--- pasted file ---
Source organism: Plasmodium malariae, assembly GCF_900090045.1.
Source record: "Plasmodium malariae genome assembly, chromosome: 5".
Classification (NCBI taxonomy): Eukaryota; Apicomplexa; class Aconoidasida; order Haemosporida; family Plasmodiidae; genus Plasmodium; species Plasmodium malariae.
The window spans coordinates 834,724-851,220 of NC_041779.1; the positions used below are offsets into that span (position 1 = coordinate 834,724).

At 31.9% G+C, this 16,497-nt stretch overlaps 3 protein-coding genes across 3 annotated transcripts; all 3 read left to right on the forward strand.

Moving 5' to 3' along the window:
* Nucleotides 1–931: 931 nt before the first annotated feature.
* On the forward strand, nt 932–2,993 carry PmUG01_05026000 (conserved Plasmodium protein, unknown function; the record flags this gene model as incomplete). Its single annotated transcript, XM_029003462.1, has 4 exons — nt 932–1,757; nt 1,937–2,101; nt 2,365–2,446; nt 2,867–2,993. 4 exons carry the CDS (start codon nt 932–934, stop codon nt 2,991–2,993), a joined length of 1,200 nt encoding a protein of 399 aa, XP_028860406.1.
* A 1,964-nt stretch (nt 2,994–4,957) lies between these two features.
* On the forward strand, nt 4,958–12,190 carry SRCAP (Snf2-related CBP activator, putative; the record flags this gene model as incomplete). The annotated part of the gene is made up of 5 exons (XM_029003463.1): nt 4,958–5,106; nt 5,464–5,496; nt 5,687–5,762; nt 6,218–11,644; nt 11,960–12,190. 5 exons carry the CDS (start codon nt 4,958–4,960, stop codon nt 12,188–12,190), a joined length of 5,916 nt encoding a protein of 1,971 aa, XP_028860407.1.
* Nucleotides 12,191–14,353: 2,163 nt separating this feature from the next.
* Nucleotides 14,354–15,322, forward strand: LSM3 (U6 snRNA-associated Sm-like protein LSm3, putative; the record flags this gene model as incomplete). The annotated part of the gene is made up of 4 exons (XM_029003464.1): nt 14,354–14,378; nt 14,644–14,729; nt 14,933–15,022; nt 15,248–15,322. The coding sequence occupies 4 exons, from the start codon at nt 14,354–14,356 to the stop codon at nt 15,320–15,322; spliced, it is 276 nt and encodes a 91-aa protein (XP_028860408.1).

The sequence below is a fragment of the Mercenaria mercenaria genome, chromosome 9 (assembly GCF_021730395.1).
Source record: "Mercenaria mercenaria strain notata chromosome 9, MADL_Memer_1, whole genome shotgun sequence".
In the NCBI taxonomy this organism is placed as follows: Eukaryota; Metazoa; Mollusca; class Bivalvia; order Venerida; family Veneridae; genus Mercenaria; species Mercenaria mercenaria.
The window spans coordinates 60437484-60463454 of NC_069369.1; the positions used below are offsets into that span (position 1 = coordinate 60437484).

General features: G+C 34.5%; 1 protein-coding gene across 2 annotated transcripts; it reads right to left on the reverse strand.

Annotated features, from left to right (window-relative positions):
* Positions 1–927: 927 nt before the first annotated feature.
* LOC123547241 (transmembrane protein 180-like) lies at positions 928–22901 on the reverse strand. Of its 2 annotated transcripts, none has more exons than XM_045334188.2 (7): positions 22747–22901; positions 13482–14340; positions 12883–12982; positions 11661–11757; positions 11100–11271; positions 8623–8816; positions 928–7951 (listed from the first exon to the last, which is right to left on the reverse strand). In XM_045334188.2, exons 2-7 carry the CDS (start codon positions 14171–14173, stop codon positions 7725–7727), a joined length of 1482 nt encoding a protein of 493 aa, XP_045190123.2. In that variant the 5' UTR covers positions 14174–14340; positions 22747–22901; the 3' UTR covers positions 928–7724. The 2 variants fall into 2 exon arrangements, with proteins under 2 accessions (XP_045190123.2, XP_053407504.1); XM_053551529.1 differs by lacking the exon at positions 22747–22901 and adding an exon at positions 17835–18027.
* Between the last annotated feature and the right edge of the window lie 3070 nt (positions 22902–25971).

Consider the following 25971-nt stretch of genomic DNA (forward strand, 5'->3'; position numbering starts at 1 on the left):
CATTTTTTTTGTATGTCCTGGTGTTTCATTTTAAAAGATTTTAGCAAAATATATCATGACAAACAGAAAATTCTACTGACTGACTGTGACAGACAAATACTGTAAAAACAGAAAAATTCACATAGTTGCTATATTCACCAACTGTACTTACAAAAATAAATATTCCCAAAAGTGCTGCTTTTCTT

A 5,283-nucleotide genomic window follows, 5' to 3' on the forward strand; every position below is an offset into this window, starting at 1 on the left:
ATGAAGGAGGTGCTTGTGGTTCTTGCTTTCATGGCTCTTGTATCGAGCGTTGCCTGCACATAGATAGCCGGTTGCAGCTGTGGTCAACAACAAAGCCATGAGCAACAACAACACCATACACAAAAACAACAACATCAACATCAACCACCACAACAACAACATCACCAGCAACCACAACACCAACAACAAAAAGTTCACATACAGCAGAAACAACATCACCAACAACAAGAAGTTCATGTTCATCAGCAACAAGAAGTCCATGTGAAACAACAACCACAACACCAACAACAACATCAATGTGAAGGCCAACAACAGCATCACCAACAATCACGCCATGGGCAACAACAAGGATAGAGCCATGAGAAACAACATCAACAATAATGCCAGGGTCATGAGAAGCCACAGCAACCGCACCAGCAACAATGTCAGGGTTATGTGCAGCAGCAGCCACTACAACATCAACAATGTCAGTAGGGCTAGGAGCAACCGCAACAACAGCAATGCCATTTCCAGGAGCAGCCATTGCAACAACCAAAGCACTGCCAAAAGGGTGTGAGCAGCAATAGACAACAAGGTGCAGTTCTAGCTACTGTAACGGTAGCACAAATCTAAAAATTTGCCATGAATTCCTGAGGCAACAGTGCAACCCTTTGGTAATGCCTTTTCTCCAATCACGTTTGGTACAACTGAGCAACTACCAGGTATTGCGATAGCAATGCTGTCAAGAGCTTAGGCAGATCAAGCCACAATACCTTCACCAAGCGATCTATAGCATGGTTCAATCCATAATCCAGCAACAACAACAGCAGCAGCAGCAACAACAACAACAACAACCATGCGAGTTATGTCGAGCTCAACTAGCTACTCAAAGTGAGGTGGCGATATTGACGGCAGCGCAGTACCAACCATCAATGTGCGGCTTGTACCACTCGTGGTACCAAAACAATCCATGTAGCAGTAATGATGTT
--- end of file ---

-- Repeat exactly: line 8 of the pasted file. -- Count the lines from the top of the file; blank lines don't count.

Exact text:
* On the forward strand, nt 932–2,993 carry PmUG01_05026000 (conserved Plasmodium protein, unknown function; the record flags this gene model as incomplete). Its single annotated transcript, XM_029003462.1, has 4 exons — nt 932–1,757; nt 1,937–2,101; nt 2,365–2,446; nt 2,867–2,993. 4 exons carry the CDS (start codon nt 932–934, stop codon nt 2,991–2,993), a joined length of 1,200 nt encoding a protein of 399 aa, XP_028860406.1.